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I have been a keen photographer for a number of years and have a full range of cameras, from the instant camera to the SLR. Until last year 2003 I was sold on the SLR and would not consider a digital as they did not offer me the same quality and control and the SLR. Then along came a birthday and some money to spend and my wife suggested buying a digital camera. I thought long and hard about this and did my research and eventually bought a Canon S50 (you can read my review on this camera). This camera was bought as it offered 5MP at and affordable price – I was not disappointed. On holidays this year my wife dropped the camera and broke the LCD screen thus rendering the camera useless. The holiday insurance paid for the replacement of some of the camera. I was now hooked on digital photography and wanted to buy a camera, which would offer me a better features, more MP and a lens which would be good and versatile. The Canon Powershot Pro 1 was chosen. What a Tool!! Read on and find out why.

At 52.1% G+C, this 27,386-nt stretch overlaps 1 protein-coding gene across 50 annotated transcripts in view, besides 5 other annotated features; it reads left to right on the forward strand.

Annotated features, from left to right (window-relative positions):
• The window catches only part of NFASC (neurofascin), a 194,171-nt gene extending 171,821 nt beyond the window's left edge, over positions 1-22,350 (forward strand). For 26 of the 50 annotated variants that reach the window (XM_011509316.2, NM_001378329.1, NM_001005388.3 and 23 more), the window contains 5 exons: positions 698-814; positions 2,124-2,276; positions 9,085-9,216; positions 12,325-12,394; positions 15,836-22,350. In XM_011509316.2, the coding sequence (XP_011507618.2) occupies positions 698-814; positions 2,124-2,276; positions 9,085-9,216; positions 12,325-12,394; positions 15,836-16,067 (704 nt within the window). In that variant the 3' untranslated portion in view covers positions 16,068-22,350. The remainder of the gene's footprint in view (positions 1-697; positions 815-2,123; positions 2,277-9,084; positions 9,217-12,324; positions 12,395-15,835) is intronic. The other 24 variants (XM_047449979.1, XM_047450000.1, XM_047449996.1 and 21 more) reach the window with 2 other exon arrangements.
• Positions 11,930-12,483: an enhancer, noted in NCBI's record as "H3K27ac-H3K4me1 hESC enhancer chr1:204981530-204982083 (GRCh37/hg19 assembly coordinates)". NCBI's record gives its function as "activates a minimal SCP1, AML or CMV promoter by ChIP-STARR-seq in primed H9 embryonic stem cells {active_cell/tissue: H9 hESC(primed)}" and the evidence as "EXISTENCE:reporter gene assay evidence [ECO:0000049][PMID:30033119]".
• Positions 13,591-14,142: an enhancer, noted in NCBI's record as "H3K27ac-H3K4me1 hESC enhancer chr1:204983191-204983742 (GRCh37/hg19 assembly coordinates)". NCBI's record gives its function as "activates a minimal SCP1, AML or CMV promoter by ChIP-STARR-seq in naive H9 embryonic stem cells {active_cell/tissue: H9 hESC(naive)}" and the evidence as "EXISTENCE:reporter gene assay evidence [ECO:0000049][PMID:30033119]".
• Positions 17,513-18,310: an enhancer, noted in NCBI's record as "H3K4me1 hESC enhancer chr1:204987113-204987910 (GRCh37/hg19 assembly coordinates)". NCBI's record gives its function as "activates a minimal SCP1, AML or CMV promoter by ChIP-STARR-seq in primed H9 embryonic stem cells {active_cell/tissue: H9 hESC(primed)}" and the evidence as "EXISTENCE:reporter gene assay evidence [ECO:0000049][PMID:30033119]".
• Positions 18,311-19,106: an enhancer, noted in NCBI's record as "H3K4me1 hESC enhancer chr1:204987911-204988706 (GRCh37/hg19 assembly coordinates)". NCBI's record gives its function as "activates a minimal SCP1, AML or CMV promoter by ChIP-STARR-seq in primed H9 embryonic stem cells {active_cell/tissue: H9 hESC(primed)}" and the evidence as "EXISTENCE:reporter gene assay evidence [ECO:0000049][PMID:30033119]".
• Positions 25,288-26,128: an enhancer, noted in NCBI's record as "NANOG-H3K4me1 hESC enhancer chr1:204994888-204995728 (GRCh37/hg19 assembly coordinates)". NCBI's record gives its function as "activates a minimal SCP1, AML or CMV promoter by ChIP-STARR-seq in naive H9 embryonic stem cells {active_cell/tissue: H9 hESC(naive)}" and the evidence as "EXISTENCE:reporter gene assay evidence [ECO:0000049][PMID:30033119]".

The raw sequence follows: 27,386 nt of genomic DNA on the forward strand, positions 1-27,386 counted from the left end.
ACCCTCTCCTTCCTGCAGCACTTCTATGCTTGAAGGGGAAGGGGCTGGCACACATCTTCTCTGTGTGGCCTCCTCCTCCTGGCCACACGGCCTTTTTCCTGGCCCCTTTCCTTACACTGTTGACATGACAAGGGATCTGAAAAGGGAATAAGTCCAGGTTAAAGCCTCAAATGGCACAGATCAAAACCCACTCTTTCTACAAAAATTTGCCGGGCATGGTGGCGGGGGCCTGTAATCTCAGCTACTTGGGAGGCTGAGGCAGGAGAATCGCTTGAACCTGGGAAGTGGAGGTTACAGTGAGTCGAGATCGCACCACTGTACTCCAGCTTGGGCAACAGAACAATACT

Small and Handy